London 2012: Olympics legacy hard to define
How much will the Olympics be worth?
Over the last week or so there has been a variety of forecasts trying to assess the economic boost London and the UK will get from staging the Games.
This always happens before every major sporting event and it should come as no surprise that the Prime Minister David Cameron should want to try and offset the argument about the costs of the Games by talking up the benefits.
He claimed last week the number would be £13bn, outweighing the public sector funding package of £9.3bn. Incidentally according to the very latest figures, it looks like coming in at just under £9bn.
It all sounds very impressive. Until you start to look at the numbers more closely.
Much of it is aspirational rather than definitive. While the PM says he is "confident", there can't be any certainty that these figures will actually be achieved.
The analysis was done by economists at the department for UK Trade and Industry (UKTI). Here's how they account for the majority of the £13bn:
*£1bn from UK business conferences to be held during the Games
*£6bn of foreign direct investment after 2012
*£4bn of opportunities for British businesses from Embassy summits after the Games
*£2.3bn from tourism generated by tourists coming to the UK between 2011 and 2015
UKTI says it has looked at past Olympic hosts and come up with the numbers based on the methods they always use when assessing the impact of government business conferences and summits.
The Olympic Park in Stratford is primed for the opening ceremony which is less than two weeks away.
The Government is planning to use the Games to try to showcase British business and will host a huge networking conference centre at Lancaster House.
The hope is that with so many business leaders and sponsors in town for the Games, British business will secure a big windfall.
Others seem less certain. Jeremy Hunt, the Secretary of State responsible for the Olympics, says the PM had set the country a target but that it couldn't be banked quite yet.
Meanwhile John Armitt, the chairman of the Olympic Delivery Authority, has done his own study on the economic legacy and says: "You will never know the scale of those benefits."
Economists at investment bank Goldman Sachs seem to agree with him, refusing to put a number on the potential uplift from the Olympics.
All of which is not to say there won't be benefits. There are bound to be.
It's simply that the case for the Olympics delivering a huge boost to the host's economy is far from proven and we should be cautious of those who claim so definitively that it does.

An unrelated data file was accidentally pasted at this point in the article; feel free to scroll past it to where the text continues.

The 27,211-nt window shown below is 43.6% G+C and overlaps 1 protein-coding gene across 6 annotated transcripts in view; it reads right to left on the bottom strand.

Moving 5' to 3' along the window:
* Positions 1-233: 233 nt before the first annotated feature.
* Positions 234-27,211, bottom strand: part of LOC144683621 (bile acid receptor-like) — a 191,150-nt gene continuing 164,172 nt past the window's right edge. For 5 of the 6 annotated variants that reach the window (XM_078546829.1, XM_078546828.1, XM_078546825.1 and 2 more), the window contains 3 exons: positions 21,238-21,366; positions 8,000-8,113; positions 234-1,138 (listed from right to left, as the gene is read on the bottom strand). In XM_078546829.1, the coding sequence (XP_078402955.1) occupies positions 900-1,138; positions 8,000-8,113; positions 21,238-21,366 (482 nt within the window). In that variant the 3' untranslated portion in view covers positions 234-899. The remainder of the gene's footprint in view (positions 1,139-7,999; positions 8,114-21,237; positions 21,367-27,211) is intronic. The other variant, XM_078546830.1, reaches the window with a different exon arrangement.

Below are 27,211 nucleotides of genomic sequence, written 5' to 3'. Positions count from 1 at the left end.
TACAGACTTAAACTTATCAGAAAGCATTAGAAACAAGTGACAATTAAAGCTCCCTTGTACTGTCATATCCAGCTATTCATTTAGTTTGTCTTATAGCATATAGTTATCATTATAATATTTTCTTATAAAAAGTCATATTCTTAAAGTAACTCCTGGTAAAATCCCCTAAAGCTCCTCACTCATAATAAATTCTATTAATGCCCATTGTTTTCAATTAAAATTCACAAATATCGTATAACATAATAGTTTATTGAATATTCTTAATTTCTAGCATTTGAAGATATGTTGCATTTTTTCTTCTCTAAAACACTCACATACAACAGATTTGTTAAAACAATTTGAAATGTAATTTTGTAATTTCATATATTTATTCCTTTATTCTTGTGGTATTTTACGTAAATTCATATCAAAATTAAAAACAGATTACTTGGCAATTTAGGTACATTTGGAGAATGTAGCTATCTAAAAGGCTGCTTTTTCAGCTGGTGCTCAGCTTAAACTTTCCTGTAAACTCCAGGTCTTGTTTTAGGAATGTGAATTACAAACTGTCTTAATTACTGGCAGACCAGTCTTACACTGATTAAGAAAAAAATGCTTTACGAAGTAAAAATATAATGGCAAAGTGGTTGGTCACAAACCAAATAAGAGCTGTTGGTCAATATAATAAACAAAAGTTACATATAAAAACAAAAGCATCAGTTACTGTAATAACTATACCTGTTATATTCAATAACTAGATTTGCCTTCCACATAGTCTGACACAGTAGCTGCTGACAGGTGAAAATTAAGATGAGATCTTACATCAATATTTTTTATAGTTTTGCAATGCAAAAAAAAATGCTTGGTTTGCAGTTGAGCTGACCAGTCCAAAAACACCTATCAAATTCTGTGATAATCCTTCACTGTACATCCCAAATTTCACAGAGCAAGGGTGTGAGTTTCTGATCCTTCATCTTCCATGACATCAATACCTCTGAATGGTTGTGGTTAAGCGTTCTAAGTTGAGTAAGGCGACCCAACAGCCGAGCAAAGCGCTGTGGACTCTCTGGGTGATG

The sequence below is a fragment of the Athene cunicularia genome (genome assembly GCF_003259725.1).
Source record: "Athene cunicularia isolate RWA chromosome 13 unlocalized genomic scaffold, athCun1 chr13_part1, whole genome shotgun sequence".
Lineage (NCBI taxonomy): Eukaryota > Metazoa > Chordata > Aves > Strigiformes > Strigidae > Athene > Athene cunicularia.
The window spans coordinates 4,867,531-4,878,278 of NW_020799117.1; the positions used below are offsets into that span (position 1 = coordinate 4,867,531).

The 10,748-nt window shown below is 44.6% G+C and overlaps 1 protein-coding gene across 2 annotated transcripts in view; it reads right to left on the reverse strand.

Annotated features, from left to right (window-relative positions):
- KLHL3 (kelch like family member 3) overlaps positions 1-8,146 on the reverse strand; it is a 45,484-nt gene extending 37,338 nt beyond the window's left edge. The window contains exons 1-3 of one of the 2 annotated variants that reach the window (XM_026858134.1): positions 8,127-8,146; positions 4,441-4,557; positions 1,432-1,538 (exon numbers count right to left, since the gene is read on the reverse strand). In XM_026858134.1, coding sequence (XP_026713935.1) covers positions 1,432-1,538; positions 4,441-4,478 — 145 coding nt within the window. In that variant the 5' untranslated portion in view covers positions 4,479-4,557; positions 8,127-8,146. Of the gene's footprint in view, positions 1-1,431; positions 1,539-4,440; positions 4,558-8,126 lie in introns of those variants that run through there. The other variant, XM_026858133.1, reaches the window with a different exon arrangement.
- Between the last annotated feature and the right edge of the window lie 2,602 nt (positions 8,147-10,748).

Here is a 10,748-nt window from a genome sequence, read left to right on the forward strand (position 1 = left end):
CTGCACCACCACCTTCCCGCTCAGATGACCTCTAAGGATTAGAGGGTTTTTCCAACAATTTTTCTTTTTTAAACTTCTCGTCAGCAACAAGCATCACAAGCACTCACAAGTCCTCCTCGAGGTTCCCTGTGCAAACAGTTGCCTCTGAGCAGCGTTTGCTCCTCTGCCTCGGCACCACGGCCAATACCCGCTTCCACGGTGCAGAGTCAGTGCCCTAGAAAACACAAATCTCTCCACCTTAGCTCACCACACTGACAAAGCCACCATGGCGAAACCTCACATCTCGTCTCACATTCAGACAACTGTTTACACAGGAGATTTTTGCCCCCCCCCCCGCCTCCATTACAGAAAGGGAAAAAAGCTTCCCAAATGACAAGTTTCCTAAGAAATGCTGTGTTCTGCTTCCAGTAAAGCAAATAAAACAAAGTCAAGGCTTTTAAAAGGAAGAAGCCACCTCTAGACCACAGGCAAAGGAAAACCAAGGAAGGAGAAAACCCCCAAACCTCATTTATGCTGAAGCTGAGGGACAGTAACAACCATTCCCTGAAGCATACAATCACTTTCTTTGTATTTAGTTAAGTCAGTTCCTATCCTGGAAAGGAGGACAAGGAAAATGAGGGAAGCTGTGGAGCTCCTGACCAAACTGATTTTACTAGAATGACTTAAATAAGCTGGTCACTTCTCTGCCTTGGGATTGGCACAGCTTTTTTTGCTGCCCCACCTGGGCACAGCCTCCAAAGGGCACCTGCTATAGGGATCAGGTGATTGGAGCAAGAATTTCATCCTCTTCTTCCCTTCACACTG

With the Olympi-shambles over security still rumbling on, it is probably worth reflecting that there are organisers and officials I have spoken to who believe the deployment of more members of the military in venues is a good thing.
Judging by G4S's failure to hire and train the 10,400 staff they had promised to deliver, there were concerns about the level of quality.
"We would rather have the armed forces involved than G4S scrape the bottom of the barrel," one source told me.
One knock-on effect from the deployment of more members of the military has been felt by the organisers of the London Olympic marathons.
The company which stages the hugely popular London Marathon each April traditionally use the armed forces as stewards to line the 26-mile route.
They assumed the same thing would happen during the Games - except they found out with a month to go that the military being needed by London Organising Committee of the Olympic and Paralympic Games (Locog) elsewhere there wasn't enough to go around.
With such a lot of road to cover and fans free to turn up and watch without tickets, another private firm (not G4S) has been recruited to provide the 600 stewards required.
Up to 30,000 more Olympic tickets are likely to go on sale to the public in the coming days after Locog's short break partner Thomas Cook returned a large batch of unsold seats -including some for the most sought after events.
The lower-end tickets and hotel deals have sold well but some of the more expensive packages have not. Thomas Cook's website was today offering deals for the best tickets to the opening ceremony plus a five-star hotel for an eye-watering £5999.
Unable to shift those types of high end tickets, they have now been returned to the Locog system.
Worryingly ticket holders were sent an email by Locog yesterday telling them to expect a very important message. Failure to read it could result in you missing your event, it warned. Almost 24 hours later however, nothing has arrived. What could have been so